So this young, openly gay women knew she could be herself in this context and was allowed to be as clever and obnoxious and arrogant and lost and found as she could possibly want to be, and what Professor Mapstone recognised in me at 17 was a huge potential – a potential I didn’t recognise in myself. That despite the lack of polish, and the lack of learning and understanding about the rules of engagement, she saw something in me that I couldn’t see in myself, which was a potential to succeed. And that’s what Professor Mapstone sees in everybody – their potential to succeed.
I was by no means her most gifted academic student – I don’t even think I was in the top 20 per cent – but I certainly gave my all and it’s exactly what Professor Mapstone expected and demanded of me. It wasn’t always easy: I remember the feeling even now when I went to one tutorial in three years – one tutorial, slightly under prepared. Professor Mapstone saw through my bluster in about two and a half minutes, fixed me with a steely gaze and informed me that I would never, ever come to her room again slightly under-prepared. And to this day I have never, ever gone into any room slightly under-prepared. Because although Professor Mapstone will always see your potential, she will expect you to deliver exactly in line with your potential. She will expect you to give your all, deliver on time, on budget and above specification, and ensure that you never let yourself down in relation to your own potential.
As my career has developed and I have seen Professor Mapstone’s career develop, I realise on reflection how privileged I was to go through those formative years of my development learning from a woman who so gracefully inhabited natural leadership, with an authenticity and a power and an intellect that is often rare in our common societies. I’ve seen her work in the increasingly complex politics of university life, with increasingly large groups of men – and I would have to acknowledge Professor Mapstone, they were literally giants compared to you in most settings in which you operated – but very, very few could claim to be intellectual giants compared to you.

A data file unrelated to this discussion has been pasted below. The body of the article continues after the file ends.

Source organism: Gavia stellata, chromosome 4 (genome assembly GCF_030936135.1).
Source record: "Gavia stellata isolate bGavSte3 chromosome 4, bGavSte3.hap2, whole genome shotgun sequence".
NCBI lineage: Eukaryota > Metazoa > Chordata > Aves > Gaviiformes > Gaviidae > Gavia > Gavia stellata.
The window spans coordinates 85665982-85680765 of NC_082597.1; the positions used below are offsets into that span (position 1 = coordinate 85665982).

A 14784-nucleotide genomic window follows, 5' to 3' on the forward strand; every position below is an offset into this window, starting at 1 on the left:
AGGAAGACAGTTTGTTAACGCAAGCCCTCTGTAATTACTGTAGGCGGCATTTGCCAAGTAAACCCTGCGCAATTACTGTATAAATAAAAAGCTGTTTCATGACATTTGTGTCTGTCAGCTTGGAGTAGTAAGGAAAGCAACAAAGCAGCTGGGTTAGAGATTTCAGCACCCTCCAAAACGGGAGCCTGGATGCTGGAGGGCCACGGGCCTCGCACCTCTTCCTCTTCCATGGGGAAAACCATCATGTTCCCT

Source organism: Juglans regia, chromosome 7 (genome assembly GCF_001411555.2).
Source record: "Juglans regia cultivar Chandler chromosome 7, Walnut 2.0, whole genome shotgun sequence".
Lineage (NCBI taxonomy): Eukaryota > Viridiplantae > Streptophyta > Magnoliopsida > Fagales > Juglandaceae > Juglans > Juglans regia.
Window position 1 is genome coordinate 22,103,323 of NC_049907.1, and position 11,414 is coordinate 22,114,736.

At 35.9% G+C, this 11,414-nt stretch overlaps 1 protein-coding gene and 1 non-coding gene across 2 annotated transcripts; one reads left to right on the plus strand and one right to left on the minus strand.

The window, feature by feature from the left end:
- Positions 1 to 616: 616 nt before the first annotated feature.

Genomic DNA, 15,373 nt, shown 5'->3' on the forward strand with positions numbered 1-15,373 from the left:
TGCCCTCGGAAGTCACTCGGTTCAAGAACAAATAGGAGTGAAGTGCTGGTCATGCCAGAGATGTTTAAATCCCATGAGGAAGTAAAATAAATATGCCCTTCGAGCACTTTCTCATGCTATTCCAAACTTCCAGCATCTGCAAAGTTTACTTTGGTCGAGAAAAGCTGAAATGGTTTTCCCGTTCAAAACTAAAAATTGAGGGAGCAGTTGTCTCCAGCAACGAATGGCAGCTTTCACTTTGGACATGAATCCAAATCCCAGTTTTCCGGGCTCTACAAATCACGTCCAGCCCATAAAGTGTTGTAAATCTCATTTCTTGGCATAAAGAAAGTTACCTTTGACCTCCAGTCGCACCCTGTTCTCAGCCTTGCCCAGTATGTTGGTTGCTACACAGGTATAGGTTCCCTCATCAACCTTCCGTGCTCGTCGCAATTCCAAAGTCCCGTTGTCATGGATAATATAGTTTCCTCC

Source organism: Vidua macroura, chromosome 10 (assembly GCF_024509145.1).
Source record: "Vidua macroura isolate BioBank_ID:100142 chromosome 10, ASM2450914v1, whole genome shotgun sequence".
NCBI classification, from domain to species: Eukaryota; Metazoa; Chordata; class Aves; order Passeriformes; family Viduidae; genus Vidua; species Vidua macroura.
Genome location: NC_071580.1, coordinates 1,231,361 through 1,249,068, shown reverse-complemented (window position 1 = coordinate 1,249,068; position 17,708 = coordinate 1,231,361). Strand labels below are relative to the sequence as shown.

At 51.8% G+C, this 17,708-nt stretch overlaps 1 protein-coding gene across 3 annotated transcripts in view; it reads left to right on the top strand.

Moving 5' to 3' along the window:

What Professor Mapstone occupied was an absolute sense of her own abilities. And I think in a world where expertise and women are being diminished, as has already been eluded to this afternoon, St Andrews needs more than ever someone like Professor Mapstone at your helm. She is someone who will be able to demonstrate not just to Scotland, not just to the United Kingdom, but indeed to Europe and the world that we value our woman, we value our expertise and we celebrate and enable the very best of our people to perform to the best of their abilities, and that St Andrews has the potential to be a truly meritocratic institution that thrives on talent and potential.
I envy you, St Andrews, for the time you have ahead of you. I envy you for the time you will have with Professor Mapstone, but I must urge you to fasten your seatbelts, folks. Do not in any way underestimate the power of this very small woman for she will take you with her and she will demand loyalty and she will return every bit of loyalty you give to her tenfold.
So my warmest congratulations to you Professor Mapstone, and my warmest congratulations to you St Andrews.